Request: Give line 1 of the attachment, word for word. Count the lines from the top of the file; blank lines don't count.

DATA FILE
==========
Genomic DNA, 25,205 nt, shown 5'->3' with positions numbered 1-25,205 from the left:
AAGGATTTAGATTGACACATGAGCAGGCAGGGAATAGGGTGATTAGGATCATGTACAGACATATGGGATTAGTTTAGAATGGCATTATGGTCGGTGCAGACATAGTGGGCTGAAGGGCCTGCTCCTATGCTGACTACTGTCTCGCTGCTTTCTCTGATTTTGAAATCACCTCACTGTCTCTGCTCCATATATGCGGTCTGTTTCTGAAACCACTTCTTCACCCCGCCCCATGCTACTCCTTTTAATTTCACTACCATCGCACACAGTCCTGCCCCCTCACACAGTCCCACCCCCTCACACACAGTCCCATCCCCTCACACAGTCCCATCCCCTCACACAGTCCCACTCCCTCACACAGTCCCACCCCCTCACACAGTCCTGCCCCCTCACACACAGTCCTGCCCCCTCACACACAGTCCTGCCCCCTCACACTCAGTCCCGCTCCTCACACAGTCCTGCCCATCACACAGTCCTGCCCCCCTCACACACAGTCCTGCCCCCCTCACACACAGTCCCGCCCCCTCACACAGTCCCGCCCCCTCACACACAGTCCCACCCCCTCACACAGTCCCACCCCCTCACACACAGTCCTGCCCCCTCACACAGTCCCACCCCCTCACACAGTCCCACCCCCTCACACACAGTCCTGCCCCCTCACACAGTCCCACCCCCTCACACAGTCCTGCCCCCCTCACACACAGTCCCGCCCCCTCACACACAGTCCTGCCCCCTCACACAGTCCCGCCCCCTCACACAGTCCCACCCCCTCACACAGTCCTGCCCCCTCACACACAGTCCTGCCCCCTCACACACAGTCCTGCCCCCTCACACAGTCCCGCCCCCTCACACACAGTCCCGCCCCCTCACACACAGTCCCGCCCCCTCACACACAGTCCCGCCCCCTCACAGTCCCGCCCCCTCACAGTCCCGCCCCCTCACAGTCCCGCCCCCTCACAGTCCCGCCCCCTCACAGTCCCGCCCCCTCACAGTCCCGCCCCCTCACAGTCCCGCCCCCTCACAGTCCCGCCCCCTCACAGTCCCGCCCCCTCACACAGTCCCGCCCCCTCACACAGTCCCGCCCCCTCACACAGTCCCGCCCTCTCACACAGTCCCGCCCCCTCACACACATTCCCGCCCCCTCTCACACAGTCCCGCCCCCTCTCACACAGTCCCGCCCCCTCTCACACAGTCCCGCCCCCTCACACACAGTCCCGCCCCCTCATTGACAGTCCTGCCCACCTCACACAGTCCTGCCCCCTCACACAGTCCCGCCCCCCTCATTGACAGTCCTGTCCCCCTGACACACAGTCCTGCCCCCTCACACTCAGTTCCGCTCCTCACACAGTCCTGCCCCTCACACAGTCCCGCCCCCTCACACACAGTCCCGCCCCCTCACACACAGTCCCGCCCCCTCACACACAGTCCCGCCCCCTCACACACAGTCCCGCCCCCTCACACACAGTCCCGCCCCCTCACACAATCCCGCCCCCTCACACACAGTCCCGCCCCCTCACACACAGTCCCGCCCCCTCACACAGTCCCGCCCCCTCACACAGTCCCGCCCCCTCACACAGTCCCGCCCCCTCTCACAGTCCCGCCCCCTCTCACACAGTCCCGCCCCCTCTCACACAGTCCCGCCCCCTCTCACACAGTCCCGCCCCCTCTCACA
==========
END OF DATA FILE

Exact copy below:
Genomic DNA, 25,205 nt, shown 5'->3' with positions numbered 1-25,205 from the left: